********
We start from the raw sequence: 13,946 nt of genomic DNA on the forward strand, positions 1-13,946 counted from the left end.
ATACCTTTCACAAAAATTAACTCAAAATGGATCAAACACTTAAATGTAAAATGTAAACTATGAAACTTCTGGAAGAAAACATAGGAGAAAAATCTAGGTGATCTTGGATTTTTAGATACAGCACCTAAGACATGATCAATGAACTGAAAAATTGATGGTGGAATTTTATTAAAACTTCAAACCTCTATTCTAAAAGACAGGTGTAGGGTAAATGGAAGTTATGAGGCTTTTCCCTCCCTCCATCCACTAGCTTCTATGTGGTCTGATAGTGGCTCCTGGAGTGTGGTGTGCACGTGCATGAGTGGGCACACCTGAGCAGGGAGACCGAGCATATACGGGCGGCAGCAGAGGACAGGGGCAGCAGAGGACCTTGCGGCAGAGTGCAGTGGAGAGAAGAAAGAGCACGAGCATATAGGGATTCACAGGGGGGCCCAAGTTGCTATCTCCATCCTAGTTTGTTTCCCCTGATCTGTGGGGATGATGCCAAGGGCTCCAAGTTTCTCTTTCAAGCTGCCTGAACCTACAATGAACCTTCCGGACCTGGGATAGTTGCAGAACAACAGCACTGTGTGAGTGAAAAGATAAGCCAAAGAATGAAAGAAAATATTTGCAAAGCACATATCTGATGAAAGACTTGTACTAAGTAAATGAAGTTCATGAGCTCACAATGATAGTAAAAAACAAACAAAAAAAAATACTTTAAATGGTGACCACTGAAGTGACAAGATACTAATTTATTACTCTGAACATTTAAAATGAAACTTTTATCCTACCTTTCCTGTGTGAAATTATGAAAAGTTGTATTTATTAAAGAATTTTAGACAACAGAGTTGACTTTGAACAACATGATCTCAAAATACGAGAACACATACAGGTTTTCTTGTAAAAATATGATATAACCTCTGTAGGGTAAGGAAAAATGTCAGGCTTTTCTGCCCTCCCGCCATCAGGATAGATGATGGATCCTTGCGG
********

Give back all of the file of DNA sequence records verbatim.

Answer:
We start from the raw sequence: 13,946 nt of genomic DNA on the forward strand, positions 1-13,946 counted from the left end.
ATACCTTTCACAAAAATTAACTCAAAATGGATCAAACACTTAAATGTAAAATGTAAACTATGAAACTTCTGGAAGAAAACATAGGAGAAAAATCTAGGTGATCTTGGATTTTTAGATACAGCACCTAAGACATGATCAATGAACTGAAAAATTGATGGTGGAATTTTATTAAAACTTCAAACCTCTATTCTAAAAGACAGGTGTAGGGTAAATGGAAGTTATGAGGCTTTTCCCTCCCTCCATCCACTAGCTTCTATGTGGTCTGATAGTGGCTCCTGGAGTGTGGTGTGCACGTGCATGAGTGGGCACACCTGAGCAGGGAGACCGAGCATATACGGGCGGCAGCAGAGGACAGGGGCAGCAGAGGACCTTGCGGCAGAGTGCAGTGGAGAGAAGAAAGAGCACGAGCATATAGGGATTCACAGGGGGGCCCAAGTTGCTATCTCCATCCTAGTTTGTTTCCCCTGATCTGTGGGGATGATGCCAAGGGCTCCAAGTTTCTCTTTCAAGCTGCCTGAACCTACAATGAACCTTCCGGACCTGGGATAGTTGCAGAACAACAGCACTGTGTGAGTGAAAAGATAAGCCAAAGAATGAAAGAAAATATTTGCAAAGCACATATCTGATGAAAGACTTGTACTAAGTAAATGAAGTTCATGAGCTCACAATGATAGTAAAAAACAAACAAAAAAAAATACTTTAAATGGTGACCACTGAAGTGACAAGATACTAATTTATTACTCTGAACATTTAAAATGAAACTTTTATCCTACCTTTCCTGTGTGAAATTATGAAAAGTTGTATTTATTAAAGAATTTTAGACAACAGAGTTGACTTTGAACAACATGATCTCAAAATACGAGAACACATACAGGTTTTCTTGTAAAAATATGATATAACCTCTGTAGGGTAAGGAAAAATGTCAGGCTTTTCTGCCCTCCCGCCATCAGGATAGATGATGGATCCTTGCGG